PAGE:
Watching the students move in and gear up for classes brings back fond memories, and it’s also a perfect opportunity to offer some friendly advice for our new residents.

A common misconception about College Station is that it’s just a college town filled with students. While Texas A&M is the heart and soul of College Station, our community is filled with more than 122,000 residents of all ages, lifestyles, and backgrounds.

College Station has been nationally recognized as one of the best college towns, the best places to raise a family, start a career, and to retire. As a student living in a neighborhood, you might have a retired couple on one side, a young professional on the other, or a family with little ones. That’s why it’s so important to be a good neighbor so you can avoid citations and enjoy your college years to the fullest.

1. Say howdy

Don’t be shy! Meet your neighbors and exchange contact information so they can call you in case of emergencies or other issues. It’s also a good idea to let them know about any big gatherings you’re planning and ask them to contact you if there are any noise or parking problems. Wouldn’t you rather hear from your neighbor than a police officer?

2. Turn it down a notch

It’s unlawful for anyone to willfully make or allow continued loud noise – including barking dogs – especially from 10 p.m.-6 a.m. As a general rule, if you can hear the noise at the end of your property line, it’s too loud. If you are bothered by noise and can’t resolve the issue on your own, report it to the College Station Police Department at 979-764-3600.

3. Tend to your pets

When not on their owner’s property, dogs must be on a leash, and owners must clean up after them. College Station also has four, off-leash dog parks. Dogs, cats, and ferrets are required to be licensed, tagged, and vaccinated in Brazos County. Even if your pet is licensed elsewhere, you’ll still need to tag them here. You can purchase registration tags through your veterinarian or the Aggieland Humane Society. Learn more at or call 979-775-5755.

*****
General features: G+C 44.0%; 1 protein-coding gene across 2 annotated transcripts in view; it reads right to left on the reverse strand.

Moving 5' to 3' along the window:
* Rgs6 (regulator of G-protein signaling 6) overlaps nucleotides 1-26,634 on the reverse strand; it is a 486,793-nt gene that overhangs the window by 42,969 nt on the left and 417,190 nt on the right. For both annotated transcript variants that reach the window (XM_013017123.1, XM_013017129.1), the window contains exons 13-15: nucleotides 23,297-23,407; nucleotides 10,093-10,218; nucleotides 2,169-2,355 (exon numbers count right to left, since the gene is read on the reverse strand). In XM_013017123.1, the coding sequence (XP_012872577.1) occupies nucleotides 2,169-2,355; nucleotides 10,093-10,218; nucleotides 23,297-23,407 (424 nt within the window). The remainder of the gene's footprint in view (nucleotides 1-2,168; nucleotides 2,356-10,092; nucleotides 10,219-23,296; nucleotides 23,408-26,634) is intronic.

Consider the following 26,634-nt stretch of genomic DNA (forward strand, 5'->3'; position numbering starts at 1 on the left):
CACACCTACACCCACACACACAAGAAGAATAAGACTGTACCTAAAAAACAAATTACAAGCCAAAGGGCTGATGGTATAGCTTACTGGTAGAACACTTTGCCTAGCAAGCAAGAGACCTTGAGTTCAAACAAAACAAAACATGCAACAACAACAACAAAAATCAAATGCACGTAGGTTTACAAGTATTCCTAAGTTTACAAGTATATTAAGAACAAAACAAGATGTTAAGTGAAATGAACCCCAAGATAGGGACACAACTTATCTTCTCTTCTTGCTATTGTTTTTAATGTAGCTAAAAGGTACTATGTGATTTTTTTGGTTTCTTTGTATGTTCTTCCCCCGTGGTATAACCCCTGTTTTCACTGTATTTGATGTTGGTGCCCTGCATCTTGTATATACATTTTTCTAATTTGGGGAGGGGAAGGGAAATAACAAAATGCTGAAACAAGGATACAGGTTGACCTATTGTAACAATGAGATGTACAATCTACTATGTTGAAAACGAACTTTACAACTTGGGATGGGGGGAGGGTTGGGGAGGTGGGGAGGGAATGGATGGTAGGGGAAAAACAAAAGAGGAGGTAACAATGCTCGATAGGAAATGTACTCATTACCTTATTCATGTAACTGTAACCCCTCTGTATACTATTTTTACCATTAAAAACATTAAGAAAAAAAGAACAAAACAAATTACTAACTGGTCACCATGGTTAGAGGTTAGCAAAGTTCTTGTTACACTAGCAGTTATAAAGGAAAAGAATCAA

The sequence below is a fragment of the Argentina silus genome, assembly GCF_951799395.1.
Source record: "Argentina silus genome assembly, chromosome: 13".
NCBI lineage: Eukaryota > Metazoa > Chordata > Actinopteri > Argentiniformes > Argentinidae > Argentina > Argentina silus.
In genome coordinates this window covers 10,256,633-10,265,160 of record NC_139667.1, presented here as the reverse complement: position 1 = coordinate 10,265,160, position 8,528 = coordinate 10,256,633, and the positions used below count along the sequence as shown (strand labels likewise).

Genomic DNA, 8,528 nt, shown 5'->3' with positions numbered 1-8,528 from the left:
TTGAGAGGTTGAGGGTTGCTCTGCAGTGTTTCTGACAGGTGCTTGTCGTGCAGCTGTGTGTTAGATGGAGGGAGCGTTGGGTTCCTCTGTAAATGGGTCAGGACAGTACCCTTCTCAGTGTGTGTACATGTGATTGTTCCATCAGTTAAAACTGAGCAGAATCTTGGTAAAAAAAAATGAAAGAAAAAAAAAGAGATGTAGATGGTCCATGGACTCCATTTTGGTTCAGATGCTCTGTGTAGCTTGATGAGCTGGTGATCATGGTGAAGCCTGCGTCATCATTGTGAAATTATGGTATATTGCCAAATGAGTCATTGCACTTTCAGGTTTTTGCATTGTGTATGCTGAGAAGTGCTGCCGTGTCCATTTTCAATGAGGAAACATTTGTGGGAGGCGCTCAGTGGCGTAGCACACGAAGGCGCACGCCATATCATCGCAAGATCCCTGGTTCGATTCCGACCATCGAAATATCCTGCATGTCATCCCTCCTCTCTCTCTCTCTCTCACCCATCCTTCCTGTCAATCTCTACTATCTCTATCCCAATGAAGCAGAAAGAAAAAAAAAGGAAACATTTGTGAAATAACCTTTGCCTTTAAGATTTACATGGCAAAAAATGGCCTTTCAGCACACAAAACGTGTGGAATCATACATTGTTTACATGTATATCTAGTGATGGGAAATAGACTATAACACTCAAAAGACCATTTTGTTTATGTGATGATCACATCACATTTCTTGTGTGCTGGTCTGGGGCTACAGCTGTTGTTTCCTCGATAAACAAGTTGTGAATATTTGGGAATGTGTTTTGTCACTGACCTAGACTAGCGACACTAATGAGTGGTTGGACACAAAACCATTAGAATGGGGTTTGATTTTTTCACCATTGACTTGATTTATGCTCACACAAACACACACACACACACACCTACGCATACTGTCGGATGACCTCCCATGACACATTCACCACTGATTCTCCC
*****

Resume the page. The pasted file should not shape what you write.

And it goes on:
4. Talk trash (and recycling)

The process of moving in and out can result in a mountain of unwanted items and trash. Consider donating lightly used furniture, clothing, and other household items to local organizations instead of placing them at the curb for solid waste collection.

Some things to remember:

  • Trash containers must be placed at the curb in front of your residence before 8 a.m. on your designated collection day.
  • Don’t place your container closer than four feet from fixed objects, mailboxes, cars, or trees.
  • Garbage should be bagged, tied, and securely stored in your container with the lid closed at all times.
  • Don’t pile bags or trash on top of or around your container, or the sanitation truck’s automated arm won’t be able to empty it.
  • Items too large to fit in your container should be placed neatly on the curb for bulk collection.